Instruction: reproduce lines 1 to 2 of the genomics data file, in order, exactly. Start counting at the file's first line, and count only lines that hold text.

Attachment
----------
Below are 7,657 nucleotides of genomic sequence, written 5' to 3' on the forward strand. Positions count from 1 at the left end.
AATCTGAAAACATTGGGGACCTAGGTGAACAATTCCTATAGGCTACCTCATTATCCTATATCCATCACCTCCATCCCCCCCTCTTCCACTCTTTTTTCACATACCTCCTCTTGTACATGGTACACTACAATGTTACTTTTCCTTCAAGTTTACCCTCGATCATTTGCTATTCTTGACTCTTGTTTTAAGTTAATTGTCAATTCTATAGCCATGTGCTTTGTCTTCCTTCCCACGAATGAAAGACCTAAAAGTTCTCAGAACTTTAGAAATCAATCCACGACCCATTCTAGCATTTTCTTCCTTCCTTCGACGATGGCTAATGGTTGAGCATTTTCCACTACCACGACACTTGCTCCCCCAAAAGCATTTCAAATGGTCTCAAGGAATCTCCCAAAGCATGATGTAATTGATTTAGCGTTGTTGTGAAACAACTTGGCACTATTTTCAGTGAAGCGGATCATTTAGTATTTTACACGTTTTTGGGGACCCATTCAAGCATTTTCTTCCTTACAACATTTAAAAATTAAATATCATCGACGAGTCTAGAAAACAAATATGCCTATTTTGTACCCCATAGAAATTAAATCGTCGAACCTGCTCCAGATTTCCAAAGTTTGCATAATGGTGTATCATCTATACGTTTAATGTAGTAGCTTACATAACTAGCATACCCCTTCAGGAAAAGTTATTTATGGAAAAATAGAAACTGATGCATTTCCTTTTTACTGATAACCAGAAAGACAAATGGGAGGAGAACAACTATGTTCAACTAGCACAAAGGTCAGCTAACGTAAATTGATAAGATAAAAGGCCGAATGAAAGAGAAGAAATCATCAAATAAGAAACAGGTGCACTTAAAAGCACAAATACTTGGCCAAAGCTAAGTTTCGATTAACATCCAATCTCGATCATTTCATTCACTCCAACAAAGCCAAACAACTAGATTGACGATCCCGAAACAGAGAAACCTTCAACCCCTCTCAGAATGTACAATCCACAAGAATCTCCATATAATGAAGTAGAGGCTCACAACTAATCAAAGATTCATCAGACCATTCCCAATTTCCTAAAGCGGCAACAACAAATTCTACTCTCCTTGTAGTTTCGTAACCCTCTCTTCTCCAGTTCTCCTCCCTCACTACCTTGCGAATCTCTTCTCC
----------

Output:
Below are 7,657 nucleotides of genomic sequence, written 5' to 3' on the forward strand. Positions count from 1 at the left end.
AATCTGAAAACATTGGGGACCTAGGTGAACAATTCCTATAGGCTACCTCATTATCCTATATCCATCACCTCCATCCCCCCCTCTTCCACTCTTTTTTCACATACCTCCTCTTGTACATGGTACACTACAATGTTACTTTTCCTTCAAGTTTACCCTCGATCATTTGCTATTCTTGACTCTTGTTTTAAGTTAATTGTCAATTCTATAGCCATGTGCTTTGTCTTCCTTCCCACGAATGAAAGACCTAAAAGTTCTCAGAACTTTAGAAATCAATCCACGACCCATTCTAGCATTTTCTTCCTTCCTTCGACGATGGCTAATGGTTGAGCATTTTCCACTACCACGACACTTGCTCCCCCAAAAGCATTTCAAATGGTCTCAAGGAATCTCCCAAAGCATGATGTAATTGATTTAGCGTTGTTGTGAAACAACTTGGCACTATTTTCAGTGAAGCGGATCATTTAGTATTTTACACGTTTTTGGGGACCCATTCAAGCATTTTCTTCCTTACAACATTTAAAAATTAAATATCATCGACGAGTCTAGAAAACAAATATGCCTATTTTGTACCCCATAGAAATTAAATCGTCGAACCTGCTCCAGATTTCCAAAGTTTGCATAATGGTGTATCATCTATACGTTTAATGTAGTAGCTTACATAACTAGCATACCCCTTCAGGAAAAGTTATTTATGGAAAAATAGAAACTGATGCATTTCCTTTTTACTGATAACCAGAAAGACAAATGGGAGGAGAACAACTATGTTCAACTAGCACAAAGGTCAGCTAACGTAAATTGATAAGATAAAAGGCCGAATGAAAGAGAAGAAATCATCAAATAAGAAACAGGTGCACTTAAAAGCACAAATACTTGGCCAAAGCTAAGTTTCGATTAACATCCAATCTCGATCATTTCATTCACTCCAACAAAGCCAAACAACTAGATTGACGATCCCGAAACAGAGAAACCTTCAACCCCTCTCAGAATGTACAATCCACAAGAATCTCCATATAATGAAGTAGAGGCTCACAACTAATCAAAGATTCATCAGACCATTCCCAATTTCCTAAAGCGGCAACAACAAATTCTACTCTCCTTGTAGTTTCGTAACCCTCTCTTCTCCAGTTCTCCTCCCTCACTACCTTGCGAATCTCTTCTCC